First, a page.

It needs to strike the right balance between national security and citizens’ rights. An independent regulator is called for
Every success or innovation brings with it challenges that need balanced solutions. The same holds true for the internet revolution. Internet is all pervasive. As a result, the volumes of information, created and consumed daily in India, have grown exponentially.
The draft Bill includes key changes to the original bill with regard to penal provisions on fiduciaries breaching data privacy. The Bill trifurcates data into the categories of personal data, sensitive personal data and critical personal data. As a first step, data will be stored and processed within India’s boundaries, but who decides the contours of three categories?
This localisation of data, with the government at its nucleus, marks a significant step to curb the spread of fake news. Localisation provides easy access to help law-enforcement agencies to access data in case of cyber-attack investigations. The Bill has been described as a pivotal step for the progress of Indian companies by PP Chaudhary, chairman of the JPC. Chaudhary stressed that the Bill enhances the chances of Indian companies to compete in the global market and boost employment, while emphasising that this step “will not hurt the industry”.
A cornerstone to privacy in India is the case judgment on Justice KS Puttaswamy and others vs Union of India, which unanimously reaffirmed right to privacy as a fundamental right specified under Article 21. In 2017, after the legal validity of the Aadhaar database was put under scrutiny, this ruling underlined the expansive nature of the right to privacy under India’s constitutional provisions.
The previous draft version of the data protection Bill prepared by the committee headed by retired Justice BN Srikrishna passed the three-part test of necessity, proportionality and legality which are enshrined in the Puttaswamy judgment.
A provision under part III of the Constitution that was a pillar of concern previously is Article 359, which bestows the President with the power to suspend fundamental rights entirely during conditions that qualify as state emergencies.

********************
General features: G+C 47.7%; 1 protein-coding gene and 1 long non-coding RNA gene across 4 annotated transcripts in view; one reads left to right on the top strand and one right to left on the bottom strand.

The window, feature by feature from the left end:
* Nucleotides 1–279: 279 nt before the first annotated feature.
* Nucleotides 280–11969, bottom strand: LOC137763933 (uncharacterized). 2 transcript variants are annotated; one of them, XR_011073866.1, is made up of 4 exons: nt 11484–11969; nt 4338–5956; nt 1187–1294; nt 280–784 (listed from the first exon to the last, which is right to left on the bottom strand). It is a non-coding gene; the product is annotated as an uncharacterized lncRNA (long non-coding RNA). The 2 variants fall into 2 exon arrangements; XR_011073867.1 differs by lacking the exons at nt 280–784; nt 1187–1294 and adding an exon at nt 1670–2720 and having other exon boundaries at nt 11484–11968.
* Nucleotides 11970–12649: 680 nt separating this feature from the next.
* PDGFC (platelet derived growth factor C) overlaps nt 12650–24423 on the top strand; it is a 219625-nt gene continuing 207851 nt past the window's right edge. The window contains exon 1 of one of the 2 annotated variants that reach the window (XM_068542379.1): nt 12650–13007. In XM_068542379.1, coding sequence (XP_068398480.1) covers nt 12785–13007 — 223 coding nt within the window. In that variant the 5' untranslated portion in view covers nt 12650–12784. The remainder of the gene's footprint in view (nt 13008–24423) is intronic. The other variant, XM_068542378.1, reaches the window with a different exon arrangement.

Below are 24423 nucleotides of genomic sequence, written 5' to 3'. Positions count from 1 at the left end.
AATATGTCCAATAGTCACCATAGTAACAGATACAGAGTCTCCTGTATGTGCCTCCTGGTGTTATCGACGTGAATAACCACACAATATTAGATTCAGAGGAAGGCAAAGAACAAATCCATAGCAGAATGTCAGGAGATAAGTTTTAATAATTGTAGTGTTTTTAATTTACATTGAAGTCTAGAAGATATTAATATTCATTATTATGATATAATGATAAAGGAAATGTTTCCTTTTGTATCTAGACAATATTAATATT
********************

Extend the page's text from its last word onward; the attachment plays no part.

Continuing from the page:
This facet of infringement of personal rights cited in the Constitution has once again come under scrutiny in light of the JPC version of the Bill which provides the State with blanket exemptions on accessing citizen data under Section 35.
This legal abridgement of the right to privacy has a serious implications for the fundamental rights of citizens of India and defies the basic skeleton upholding the republic status of India.
The supremacy of the sovereign is supreme, so is privacy. The key is to provide a balanced approach between citizens’ rights and security/sovereignty of the nation. Democratic rights and privacy laws are a subject of global debate.
The Data Bill has to deal with the dilemma of choosing equally between cardinal concerns of national security and safeguarding the fundamental rights of its citizens. It is unsettling that Chaudhary, while declaring that the Bill was inclusive of sufficient safeguards and that it did not grant any overarching power to the State, commented that “fundamental rights are always subject to reasonable restrictions but (the provision of) judicial review is always there”. Citizens’ personal and sensitive data must be dealt with carefully that should include the ability to survey the State’s actions to access personal data of citizens.
The Data Protection Bill needs to have an accountability framework that ensures transparency of operations, which can be achieved successfully by an independent third-party data regulator or an independent ombudsman.
The presence of such a regulator is also significant for India internationally as it can enable the country to enter into bilateral data treaties, once such a strong measure is included in the Bill. The Bill can make a statement globally that India not only values innovation and trade but also its citizens’ privacy.
The writer is member, London Court of International Arbitration